IT WAS my birthday yesterday and between the cake and presents I made a terrible realisation. I’ve reached the tipping point where celebrating my birth is no longer something to look forward to, but rather dread. A day that used to bring a wondrous sense of opportunity now offers an unwelcome reminder of my mortality.
I mention this because I feel I’ve found a kindred spirit in my new long term Holden Astra. In a world of newer rivals, it too is no longer a spring chicken.
This model first hit Aussie roads in 2012, then badged as an Opel, and will be superseded by the new-generation hatch late this year, though the coupe body style of my Astra GTC Sport is likely to remain until at least 2017. So while I may not feel it, my Astra is literally entering its twilight years.
Not that you’d know this from looking at it. After gazing at its seductively shaped body through my window for the past month, I’ve reached the conclusion that it’s the best looking hatchback currently on sale in Australia.
GTC Sport models, which slot into the upper end of the Astra range below the top-spec VXR, add bigger 19-inch wheels shod with 235/45 rubber, LED tail-lights and a sportier body kit, all of which deliver a look that’s chunky, bold and aggressive.
I especially like it in profile, and from the back, where its fat Kardashian booty reminds me of a Porsche 911. I’m even enjoying the Sunny Melon paint, which is so bright that I constantly catch the Astra’s good-looking reflection in shop windows.
A screw the size of an infant’s thumb in the right-front stopped us in week one, but we were on our way again after a simple $30 repair.
It feels young at heart too, thanks to its new-generation 1.6-litre engine. This is the same 147kW/280Nm donk that powers the new-gen Astra hatch and in my car is mated to a six-speed manual. It’s a lively drivetrain with a fat mid-range, backed up by some throaty induction noise above 5000rpm.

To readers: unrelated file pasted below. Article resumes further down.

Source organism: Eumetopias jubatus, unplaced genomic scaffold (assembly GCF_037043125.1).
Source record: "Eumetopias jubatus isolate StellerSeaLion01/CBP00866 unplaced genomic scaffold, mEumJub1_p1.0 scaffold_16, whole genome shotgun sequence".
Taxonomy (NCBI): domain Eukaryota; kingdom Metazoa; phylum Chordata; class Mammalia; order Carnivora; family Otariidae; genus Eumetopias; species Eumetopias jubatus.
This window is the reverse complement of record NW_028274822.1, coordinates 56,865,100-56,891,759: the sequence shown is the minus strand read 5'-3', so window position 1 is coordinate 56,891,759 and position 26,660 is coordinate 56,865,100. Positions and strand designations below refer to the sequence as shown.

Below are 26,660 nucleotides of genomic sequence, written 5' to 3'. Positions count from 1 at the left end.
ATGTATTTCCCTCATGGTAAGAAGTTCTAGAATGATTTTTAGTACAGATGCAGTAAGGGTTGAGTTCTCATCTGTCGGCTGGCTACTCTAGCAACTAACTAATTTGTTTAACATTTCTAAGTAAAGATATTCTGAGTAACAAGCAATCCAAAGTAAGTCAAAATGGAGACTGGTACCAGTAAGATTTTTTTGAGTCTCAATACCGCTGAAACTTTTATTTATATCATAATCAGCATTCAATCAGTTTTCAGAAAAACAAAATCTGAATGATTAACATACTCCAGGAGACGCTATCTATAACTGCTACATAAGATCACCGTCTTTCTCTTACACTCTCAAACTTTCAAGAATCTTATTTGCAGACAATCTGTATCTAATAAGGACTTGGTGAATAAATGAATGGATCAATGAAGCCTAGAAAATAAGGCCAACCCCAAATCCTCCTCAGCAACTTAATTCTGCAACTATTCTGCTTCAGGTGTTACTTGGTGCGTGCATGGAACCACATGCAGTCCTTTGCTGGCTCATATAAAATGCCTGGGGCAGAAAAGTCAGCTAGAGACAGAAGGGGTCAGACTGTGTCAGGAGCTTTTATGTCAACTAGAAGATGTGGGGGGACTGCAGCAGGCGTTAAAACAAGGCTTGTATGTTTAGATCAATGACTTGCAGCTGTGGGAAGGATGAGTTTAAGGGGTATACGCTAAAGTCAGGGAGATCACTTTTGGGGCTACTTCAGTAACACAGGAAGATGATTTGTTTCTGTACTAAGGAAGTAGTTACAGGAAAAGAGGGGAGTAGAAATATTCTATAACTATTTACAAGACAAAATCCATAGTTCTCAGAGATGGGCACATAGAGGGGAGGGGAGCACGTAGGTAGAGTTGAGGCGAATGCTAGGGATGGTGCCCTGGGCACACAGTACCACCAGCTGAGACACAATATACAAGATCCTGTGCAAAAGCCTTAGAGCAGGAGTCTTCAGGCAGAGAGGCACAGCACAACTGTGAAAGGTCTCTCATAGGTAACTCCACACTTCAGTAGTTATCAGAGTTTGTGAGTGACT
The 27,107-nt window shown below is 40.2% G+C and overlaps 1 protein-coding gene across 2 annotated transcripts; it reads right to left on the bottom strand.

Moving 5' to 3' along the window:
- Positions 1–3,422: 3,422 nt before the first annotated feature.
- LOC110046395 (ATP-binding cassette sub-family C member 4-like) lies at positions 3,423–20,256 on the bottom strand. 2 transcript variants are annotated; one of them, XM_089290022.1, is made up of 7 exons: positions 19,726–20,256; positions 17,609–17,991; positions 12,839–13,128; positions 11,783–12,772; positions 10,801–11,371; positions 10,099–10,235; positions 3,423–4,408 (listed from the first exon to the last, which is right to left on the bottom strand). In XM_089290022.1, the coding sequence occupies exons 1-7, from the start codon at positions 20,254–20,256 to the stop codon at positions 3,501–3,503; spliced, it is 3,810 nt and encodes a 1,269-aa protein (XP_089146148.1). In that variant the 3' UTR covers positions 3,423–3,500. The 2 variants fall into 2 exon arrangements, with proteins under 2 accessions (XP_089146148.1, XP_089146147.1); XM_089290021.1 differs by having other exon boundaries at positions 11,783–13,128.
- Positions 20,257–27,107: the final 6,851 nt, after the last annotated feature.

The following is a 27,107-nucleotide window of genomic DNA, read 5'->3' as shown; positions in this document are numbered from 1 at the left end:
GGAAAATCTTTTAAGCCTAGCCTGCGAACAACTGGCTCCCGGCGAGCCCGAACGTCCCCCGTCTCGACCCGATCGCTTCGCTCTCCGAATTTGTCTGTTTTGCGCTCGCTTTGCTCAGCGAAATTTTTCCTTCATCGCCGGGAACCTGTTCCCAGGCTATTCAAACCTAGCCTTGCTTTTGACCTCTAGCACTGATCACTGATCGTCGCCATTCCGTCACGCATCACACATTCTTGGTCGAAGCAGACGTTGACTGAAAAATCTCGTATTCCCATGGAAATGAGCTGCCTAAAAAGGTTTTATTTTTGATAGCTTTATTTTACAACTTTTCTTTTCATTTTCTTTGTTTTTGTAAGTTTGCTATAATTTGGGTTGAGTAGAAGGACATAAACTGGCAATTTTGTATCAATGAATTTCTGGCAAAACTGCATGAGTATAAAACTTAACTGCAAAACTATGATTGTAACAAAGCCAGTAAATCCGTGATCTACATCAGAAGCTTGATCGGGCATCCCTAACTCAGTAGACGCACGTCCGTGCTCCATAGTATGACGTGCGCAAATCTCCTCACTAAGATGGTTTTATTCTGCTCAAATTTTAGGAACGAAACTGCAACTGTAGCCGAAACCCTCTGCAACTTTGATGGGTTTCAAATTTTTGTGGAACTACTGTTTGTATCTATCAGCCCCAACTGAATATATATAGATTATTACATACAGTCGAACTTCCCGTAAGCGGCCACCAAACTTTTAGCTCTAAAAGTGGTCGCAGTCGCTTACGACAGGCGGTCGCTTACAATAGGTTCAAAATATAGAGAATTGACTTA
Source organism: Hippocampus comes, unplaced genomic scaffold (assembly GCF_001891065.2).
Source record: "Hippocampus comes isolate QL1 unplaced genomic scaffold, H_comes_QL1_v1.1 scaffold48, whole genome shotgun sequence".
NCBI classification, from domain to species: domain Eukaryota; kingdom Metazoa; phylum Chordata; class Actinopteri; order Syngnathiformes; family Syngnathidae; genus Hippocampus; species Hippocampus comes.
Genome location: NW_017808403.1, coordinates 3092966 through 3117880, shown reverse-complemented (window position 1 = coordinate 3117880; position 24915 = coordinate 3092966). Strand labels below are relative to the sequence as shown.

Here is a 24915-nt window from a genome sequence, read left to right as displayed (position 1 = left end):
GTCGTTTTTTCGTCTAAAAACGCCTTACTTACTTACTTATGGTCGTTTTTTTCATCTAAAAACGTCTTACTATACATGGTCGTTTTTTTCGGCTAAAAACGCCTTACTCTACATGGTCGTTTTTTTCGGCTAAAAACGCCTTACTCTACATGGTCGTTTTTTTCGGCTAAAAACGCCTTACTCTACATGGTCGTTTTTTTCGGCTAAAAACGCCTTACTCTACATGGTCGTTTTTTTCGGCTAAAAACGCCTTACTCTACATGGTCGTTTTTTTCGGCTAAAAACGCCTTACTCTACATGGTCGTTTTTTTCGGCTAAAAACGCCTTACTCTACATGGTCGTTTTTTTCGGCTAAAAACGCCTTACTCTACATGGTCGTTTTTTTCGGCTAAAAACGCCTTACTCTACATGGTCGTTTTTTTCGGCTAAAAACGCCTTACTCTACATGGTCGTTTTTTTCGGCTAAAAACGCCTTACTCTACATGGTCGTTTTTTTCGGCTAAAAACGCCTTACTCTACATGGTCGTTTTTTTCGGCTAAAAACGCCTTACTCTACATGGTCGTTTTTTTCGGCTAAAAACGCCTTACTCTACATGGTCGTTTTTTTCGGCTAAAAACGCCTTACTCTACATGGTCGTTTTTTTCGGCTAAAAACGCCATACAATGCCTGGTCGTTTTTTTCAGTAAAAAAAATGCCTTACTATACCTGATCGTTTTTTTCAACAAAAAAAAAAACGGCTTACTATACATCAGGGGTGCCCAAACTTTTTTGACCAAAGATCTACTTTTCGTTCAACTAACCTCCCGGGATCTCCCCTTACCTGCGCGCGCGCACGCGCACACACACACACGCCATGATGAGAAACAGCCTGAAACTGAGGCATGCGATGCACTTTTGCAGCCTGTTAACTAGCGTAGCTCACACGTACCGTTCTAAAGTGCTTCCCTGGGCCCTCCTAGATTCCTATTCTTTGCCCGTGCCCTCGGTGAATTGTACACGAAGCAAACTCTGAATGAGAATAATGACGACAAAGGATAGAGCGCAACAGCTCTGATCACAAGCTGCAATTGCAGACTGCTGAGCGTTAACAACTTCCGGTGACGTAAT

It’s also stronger and more tractable than I first thought. In the first weeks of ownership, I found myself dropping back to second, or even first, at roundabouts and speed humps because the donk felt lacklustre below 2000rpm. Since then I’ve learned to push through the initial deadness and now leave it in third where, after a breath of hesitation, it pulls with authority.
VIDEO REVIEW: Holden Astra GTC Sport
A month stuck in city traffic means I’m yet to fully exploit the handling balance, but early signs are it feels suitably tied down and grippy. Helped no doubt by its HiPerStrut front suspension, which separates the damper unit from the steering to reduce torque steer.
All of this gives the Astra a strong warm-hatch feeling, which is suiting my inner-city lifestyle perfectly. The taut ride has a welcome suggestion of sportiness, yet still clambers over bumps with controlled compliance. And the engine has proved thriftier than expected, its 6.6L/100km figure bettering Holden’s combined claim of 6.9L.
There are a few wrinkles, though, most of which are inside. For example, the eight-way adjustable driver’s seat seems to move in every direction bar the one I want, which is down.
And I don’t like the long-throw gearshift, which isn’t as slick as I’d like, or the chunky gear lever that looks like a prop from Star Wars. There’s also no reversing camera, which would have been welcome given that the swoopy exterior design limits rear visibility. And I’m hoping the button-heavy central stack and finicky infotainment system become easier to navigate with greater use.